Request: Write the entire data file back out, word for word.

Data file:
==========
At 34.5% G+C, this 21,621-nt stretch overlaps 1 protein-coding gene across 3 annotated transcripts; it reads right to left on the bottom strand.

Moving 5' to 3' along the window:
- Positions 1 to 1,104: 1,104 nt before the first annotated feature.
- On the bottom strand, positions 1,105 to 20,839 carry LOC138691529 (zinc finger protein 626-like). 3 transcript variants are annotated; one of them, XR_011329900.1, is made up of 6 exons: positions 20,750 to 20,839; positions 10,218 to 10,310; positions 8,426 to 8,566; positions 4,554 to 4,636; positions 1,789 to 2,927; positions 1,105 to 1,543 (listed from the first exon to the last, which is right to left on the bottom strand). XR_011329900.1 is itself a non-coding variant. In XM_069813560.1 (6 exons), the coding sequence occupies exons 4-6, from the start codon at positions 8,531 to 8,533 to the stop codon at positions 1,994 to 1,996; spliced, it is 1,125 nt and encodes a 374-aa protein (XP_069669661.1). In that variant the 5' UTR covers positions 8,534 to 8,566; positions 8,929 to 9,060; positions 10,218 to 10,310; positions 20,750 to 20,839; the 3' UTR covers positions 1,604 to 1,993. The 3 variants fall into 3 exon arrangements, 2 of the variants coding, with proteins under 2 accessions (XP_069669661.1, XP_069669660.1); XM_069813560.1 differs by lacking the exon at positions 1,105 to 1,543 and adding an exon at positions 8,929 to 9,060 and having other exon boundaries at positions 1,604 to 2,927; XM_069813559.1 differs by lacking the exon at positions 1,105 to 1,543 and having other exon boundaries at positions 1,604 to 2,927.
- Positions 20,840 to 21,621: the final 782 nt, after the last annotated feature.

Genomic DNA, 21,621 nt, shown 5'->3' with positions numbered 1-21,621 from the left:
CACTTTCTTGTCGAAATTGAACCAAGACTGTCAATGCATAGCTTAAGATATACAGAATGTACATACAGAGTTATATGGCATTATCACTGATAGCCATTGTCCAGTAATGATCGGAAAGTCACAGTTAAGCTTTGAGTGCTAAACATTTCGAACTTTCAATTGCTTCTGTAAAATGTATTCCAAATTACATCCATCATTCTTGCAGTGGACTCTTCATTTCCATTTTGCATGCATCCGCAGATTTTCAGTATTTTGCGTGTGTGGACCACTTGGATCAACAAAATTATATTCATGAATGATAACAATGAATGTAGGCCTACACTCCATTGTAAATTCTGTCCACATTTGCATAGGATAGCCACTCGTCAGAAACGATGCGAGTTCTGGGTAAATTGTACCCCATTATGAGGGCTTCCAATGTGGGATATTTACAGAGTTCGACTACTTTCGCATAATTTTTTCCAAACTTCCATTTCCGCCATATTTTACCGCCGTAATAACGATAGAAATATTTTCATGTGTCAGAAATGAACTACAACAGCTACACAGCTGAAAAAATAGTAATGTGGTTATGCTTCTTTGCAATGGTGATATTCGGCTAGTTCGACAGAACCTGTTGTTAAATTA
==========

At 34.5% G+C, this 21,621-nt stretch overlaps 1 protein-coding gene across 3 annotated transcripts; it reads right to left on the bottom strand.

Moving 5' to 3' along the window:
- Positions 1 to 1,104: 1,104 nt before the first annotated feature.
- On the bottom strand, positions 1,105 to 20,839 carry LOC138691529 (zinc finger protein 626-like). 3 transcript variants are annotated; one of them, XR_011329900.1, is made up of 6 exons: positions 20,750 to 20,839; positions 10,218 to 10,310; positions 8,426 to 8,566; positions 4,554 to 4,636; positions 1,789 to 2,927; positions 1,105 to 1,543 (listed from the first exon to the last, which is right to left on the bottom strand). XR_011329900.1 is itself a non-coding variant. In XM_069813560.1 (6 exons), the coding sequence occupies exons 4-6, from the start codon at positions 8,531 to 8,533 to the stop codon at positions 1,994 to 1,996; spliced, it is 1,125 nt and encodes a 374-aa protein (XP_069669661.1). In that variant the 5' UTR covers positions 8,534 to 8,566; positions 8,929 to 9,060; positions 10,218 to 10,310; positions 20,750 to 20,839; the 3' UTR covers positions 1,604 to 1,993. The 3 variants fall into 3 exon arrangements, 2 of the variants coding, with proteins under 2 accessions (XP_069669661.1, XP_069669660.1); XM_069813560.1 differs by lacking the exon at positions 1,105 to 1,543 and adding an exon at positions 8,929 to 9,060 and having other exon boundaries at positions 1,604 to 2,927; XM_069813559.1 differs by lacking the exon at positions 1,105 to 1,543 and having other exon boundaries at positions 1,604 to 2,927.
- Positions 20,840 to 21,621: the final 782 nt, after the last annotated feature.

Genomic DNA, 21,621 nt, shown 5'->3' with positions numbered 1-21,621 from the left:
CACTTTCTTGTCGAAATTGAACCAAGACTGTCAATGCATAGCTTAAGATATACAGAATGTACATACAGAGTTATATGGCATTATCACTGATAGCCATTGTCCAGTAATGATCGGAAAGTCACAGTTAAGCTTTGAGTGCTAAACATTTCGAACTTTCAATTGCTTCTGTAAAATGTATTCCAAATTACATCCATCATTCTTGCAGTGGACTCTTCATTTCCATTTTGCATGCATCCGCAGATTTTCAGTATTTTGCGTGTGTGGACCACTTGGATCAACAAAATTATATTCATGAATGATAACAATGAATGTAGGCCTACACTCCATTGTAAATTCTGTCCACATTTGCATAGGATAGCCACTCGTCAGAAACGATGCGAGTTCTGGGTAAATTGTACCCCATTATGAGGGCTTCCAATGTGGGATATTTACAGAGTTCGACTACTTTCGCATAATTTTTTCCAAACTTCCATTTCCGCCATATTTTACCGCCGTAATAACGATAGAAATATTTTCATGTGTCAGAAATGAACTACAACAGCTACACAGCTGAAAAAATAGTAATGTGGTTATGCTTCTTTGCAATGGTGATATTCGGCTAGTTCGACAGAACCTGTTGTTAAATTA